The four chapters in this part of the book all deal with the application of Bourdieu’s theory of practice to particular educational research projects.
In each case, the key concepts of habitus and field are used in different ways to explore the topics under investigation. In all but one of these examples, the discussion arises from a collection of empirical data in a specific area of the field of education. The other example (Chapter 5) also includes material collected in this way. However, this discussion integrates texts from others who have worked in the area, but who have not explicitly used Bourdieu’s theory in their own analyses. The objective, in this case, is to indicate ways in which a Bourdieuian approach differs from and perhaps enhances others.
In order to offer a range of educational subjects and contexts, the four chapters each in turn deal with the four principal phases of education: primary, secondary, post-compulsory and higher education.
Chapter 4 examines the relationship between parents and primary schools. It reveals the inequalities of gender and race which are embedded in the home-school relationships. Such inequalities are expressed in mothers’ activities to support their children’s schooling, and are discussed in terms of field, habitus, and cultural capital.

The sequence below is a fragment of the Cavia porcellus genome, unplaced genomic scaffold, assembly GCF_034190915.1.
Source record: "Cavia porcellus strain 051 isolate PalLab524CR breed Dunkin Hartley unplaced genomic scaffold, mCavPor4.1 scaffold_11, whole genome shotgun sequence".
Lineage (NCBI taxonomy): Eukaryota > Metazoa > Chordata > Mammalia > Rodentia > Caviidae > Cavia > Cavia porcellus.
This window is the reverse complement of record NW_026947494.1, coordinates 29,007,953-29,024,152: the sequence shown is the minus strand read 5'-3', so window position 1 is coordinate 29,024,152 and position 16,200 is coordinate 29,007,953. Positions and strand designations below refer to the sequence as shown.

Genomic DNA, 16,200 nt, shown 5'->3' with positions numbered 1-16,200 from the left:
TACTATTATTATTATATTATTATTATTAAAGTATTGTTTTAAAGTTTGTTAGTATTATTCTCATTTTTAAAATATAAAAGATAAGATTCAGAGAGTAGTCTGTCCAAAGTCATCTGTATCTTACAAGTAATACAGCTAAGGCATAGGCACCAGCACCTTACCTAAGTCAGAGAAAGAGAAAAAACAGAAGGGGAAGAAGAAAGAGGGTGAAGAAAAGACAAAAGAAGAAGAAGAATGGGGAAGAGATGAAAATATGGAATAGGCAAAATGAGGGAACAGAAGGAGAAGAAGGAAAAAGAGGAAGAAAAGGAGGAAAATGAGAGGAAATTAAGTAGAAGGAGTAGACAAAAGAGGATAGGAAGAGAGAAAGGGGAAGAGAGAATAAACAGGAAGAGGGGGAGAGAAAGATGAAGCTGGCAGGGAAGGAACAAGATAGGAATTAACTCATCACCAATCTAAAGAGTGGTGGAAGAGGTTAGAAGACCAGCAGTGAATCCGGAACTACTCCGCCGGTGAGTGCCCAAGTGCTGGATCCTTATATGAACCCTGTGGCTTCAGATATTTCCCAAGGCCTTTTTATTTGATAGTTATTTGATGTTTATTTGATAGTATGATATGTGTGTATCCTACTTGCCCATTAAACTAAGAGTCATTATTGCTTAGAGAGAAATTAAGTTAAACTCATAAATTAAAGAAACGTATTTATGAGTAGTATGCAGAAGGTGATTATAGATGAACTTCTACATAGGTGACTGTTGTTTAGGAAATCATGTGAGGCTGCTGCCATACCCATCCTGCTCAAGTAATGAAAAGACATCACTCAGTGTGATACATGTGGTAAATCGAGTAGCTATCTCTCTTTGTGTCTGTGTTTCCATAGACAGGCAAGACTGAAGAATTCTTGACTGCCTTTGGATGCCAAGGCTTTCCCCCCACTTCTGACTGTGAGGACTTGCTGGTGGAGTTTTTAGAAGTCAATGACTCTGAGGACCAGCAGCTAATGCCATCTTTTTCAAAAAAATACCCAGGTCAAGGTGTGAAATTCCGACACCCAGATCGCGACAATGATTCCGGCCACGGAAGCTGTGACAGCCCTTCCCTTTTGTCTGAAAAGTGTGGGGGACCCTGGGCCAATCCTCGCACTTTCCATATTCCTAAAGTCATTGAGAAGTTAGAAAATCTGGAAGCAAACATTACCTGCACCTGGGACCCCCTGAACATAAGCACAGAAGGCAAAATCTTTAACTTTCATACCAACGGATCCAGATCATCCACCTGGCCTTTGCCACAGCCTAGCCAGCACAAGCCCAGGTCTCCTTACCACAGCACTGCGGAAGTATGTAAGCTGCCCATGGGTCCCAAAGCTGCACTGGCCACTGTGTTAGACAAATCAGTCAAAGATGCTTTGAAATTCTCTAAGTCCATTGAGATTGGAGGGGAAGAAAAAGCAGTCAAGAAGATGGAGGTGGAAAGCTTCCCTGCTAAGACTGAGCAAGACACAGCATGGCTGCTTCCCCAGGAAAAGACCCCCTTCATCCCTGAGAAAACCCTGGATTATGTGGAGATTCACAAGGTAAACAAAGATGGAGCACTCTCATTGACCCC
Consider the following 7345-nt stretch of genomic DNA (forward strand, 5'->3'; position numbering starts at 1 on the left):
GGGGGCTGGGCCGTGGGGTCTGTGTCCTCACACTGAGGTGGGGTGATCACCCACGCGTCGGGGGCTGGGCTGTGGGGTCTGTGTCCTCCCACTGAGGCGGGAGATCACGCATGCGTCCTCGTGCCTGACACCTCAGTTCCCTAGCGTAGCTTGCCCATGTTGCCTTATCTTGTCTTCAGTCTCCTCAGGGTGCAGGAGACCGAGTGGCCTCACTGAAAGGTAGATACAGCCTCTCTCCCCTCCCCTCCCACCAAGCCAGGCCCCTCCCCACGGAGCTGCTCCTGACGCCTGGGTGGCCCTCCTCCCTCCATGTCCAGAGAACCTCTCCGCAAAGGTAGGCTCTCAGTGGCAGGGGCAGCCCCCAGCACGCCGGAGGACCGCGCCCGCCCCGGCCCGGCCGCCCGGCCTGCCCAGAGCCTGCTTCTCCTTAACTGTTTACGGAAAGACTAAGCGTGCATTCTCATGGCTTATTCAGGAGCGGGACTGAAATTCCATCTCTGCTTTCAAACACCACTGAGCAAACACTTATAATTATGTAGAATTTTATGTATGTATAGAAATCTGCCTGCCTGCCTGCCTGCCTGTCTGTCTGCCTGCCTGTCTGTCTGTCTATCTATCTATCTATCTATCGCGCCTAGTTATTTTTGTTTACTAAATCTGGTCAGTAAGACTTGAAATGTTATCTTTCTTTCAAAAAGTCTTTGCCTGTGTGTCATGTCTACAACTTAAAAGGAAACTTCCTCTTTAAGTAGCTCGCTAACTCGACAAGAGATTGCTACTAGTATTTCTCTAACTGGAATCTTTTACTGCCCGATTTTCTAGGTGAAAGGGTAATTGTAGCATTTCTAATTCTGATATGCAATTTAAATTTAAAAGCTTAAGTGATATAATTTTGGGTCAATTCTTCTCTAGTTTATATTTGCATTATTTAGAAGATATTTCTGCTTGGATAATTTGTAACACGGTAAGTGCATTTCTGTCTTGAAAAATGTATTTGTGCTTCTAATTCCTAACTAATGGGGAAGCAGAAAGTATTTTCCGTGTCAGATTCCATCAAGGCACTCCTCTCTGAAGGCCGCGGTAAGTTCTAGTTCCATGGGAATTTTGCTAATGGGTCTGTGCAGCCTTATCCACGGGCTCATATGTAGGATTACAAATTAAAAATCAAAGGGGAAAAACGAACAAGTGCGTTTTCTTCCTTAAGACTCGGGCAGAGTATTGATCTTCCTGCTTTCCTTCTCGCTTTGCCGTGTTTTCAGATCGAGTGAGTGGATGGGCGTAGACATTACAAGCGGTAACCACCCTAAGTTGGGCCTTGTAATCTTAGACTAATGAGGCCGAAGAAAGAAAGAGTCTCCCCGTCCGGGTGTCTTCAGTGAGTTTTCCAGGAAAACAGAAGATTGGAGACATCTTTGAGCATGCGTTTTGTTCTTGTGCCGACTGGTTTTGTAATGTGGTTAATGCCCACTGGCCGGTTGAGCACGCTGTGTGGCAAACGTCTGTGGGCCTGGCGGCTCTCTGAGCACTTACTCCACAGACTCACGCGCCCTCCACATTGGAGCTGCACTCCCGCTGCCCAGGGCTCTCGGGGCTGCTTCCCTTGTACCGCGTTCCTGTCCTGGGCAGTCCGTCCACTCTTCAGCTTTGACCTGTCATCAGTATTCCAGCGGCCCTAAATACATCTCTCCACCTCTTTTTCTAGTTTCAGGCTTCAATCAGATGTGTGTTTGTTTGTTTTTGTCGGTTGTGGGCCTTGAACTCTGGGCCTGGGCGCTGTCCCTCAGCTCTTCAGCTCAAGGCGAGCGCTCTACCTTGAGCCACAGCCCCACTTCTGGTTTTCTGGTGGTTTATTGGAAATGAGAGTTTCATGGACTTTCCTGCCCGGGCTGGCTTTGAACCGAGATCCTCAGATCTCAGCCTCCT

Chapter 5 deals with classroom language and the way legitimate discourses are set up in pedagogic exchanges between pupils and teachers. The ways teachers and pupils operate in such exchanges are discussed in terms of the orthodox cognitive processes of the micro-field site and the habitus of those involved. This approach is contrasted with others dealing with language in education, and some reference is made to the ways a Bourdieuian understanding may affect what goes on in pedagogy.
Chapter 6 examines how the concepts of habitus, field and capital might be used to explain the ways in which young people make their career decisions. The story of a small group of young people is told as they chose to leave school and take up Youth Training places. It is shown how various forms of capital together with individual habitus are determinant in decisions which are made and the way in which they are made.
Chapter 7 looks at the experience of mature students in higher education. This is an account of developing academic habitus, and the way it affects those around the students. It describes experiences and feelings of students on entering education, but also considers the activities of academic staff; in particular, the relative value attributed to teaching and research. Students’